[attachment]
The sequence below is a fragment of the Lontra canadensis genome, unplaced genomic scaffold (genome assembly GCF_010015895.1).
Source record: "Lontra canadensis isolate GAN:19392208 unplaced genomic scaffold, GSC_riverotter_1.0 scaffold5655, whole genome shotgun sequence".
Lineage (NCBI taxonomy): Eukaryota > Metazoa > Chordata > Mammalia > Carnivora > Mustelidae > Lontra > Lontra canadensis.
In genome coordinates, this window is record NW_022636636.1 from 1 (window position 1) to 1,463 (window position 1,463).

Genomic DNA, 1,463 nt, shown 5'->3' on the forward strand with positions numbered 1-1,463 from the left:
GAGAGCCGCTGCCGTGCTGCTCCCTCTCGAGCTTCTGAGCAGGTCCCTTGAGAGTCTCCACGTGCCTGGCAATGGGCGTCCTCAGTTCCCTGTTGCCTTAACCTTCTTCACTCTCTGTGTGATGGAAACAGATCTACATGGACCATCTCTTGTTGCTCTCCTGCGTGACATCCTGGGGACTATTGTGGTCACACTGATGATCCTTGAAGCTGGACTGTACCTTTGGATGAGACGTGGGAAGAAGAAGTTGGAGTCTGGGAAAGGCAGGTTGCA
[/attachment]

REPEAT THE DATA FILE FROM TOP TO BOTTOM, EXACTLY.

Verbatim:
The sequence below is a fragment of the Lontra canadensis genome, unplaced genomic scaffold (genome assembly GCF_010015895.1).
Source record: "Lontra canadensis isolate GAN:19392208 unplaced genomic scaffold, GSC_riverotter_1.0 scaffold5655, whole genome shotgun sequence".
Lineage (NCBI taxonomy): Eukaryota > Metazoa > Chordata > Mammalia > Carnivora > Mustelidae > Lontra > Lontra canadensis.
In genome coordinates, this window is record NW_022636636.1 from 1 (window position 1) to 1,463 (window position 1,463).

Genomic DNA, 1,463 nt, shown 5'->3' on the forward strand with positions numbered 1-1,463 from the left:
GAGAGCCGCTGCCGTGCTGCTCCCTCTCGAGCTTCTGAGCAGGTCCCTTGAGAGTCTCCACGTGCCTGGCAATGGGCGTCCTCAGTTCCCTGTTGCCTTAACCTTCTTCACTCTCTGTGTGATGGAAACAGATCTACATGGACCATCTCTTGTTGCTCTCCTGCGTGACATCCTGGGGACTATTGTGGTCACACTGATGATCCTTGAAGCTGGACTGTACCTTTGGATGAGACGTGGGAAGAAGAAGTTGGAGTCTGGGAAAGGCAGGTTGCA